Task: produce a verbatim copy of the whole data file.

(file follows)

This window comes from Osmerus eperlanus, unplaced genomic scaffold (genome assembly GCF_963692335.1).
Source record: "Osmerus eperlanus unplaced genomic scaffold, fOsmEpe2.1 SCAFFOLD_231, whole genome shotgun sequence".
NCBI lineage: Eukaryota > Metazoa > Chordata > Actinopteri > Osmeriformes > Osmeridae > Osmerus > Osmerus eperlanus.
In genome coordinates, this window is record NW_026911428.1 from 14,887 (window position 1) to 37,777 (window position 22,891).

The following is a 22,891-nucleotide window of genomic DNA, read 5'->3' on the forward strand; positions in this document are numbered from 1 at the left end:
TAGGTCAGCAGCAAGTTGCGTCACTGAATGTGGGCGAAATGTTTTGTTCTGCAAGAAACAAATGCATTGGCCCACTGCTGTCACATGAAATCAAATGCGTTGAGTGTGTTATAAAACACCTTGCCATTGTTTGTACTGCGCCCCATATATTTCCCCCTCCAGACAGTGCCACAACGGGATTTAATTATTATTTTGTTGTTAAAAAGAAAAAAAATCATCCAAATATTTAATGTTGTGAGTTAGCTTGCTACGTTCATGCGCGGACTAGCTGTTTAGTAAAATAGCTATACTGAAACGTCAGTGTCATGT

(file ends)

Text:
This window comes from Osmerus eperlanus, unplaced genomic scaffold (genome assembly GCF_963692335.1).
Source record: "Osmerus eperlanus unplaced genomic scaffold, fOsmEpe2.1 SCAFFOLD_231, whole genome shotgun sequence".
NCBI lineage: Eukaryota > Metazoa > Chordata > Actinopteri > Osmeriformes > Osmeridae > Osmerus > Osmerus eperlanus.
In genome coordinates, this window is record NW_026911428.1 from 14,887 (window position 1) to 37,777 (window position 22,891).

The following is a 22,891-nucleotide window of genomic DNA, read 5'->3' on the forward strand; positions in this document are numbered from 1 at the left end:
TAGGTCAGCAGCAAGTTGCGTCACTGAATGTGGGCGAAATGTTTTGTTCTGCAAGAAACAAATGCATTGGCCCACTGCTGTCACATGAAATCAAATGCGTTGAGTGTGTTATAAAACACCTTGCCATTGTTTGTACTGCGCCCCATATATTTCCCCCTCCAGACAGTGCCACAACGGGATTTAATTATTATTTTGTTGTTAAAAAGAAAAAAAATCATCCAAATATTTAATGTTGTGAGTTAGCTTGCTACGTTCATGCGCGGACTAGCTGTTTAGTAAAATAGCTATACTGAAACGTCAGTGTCATGT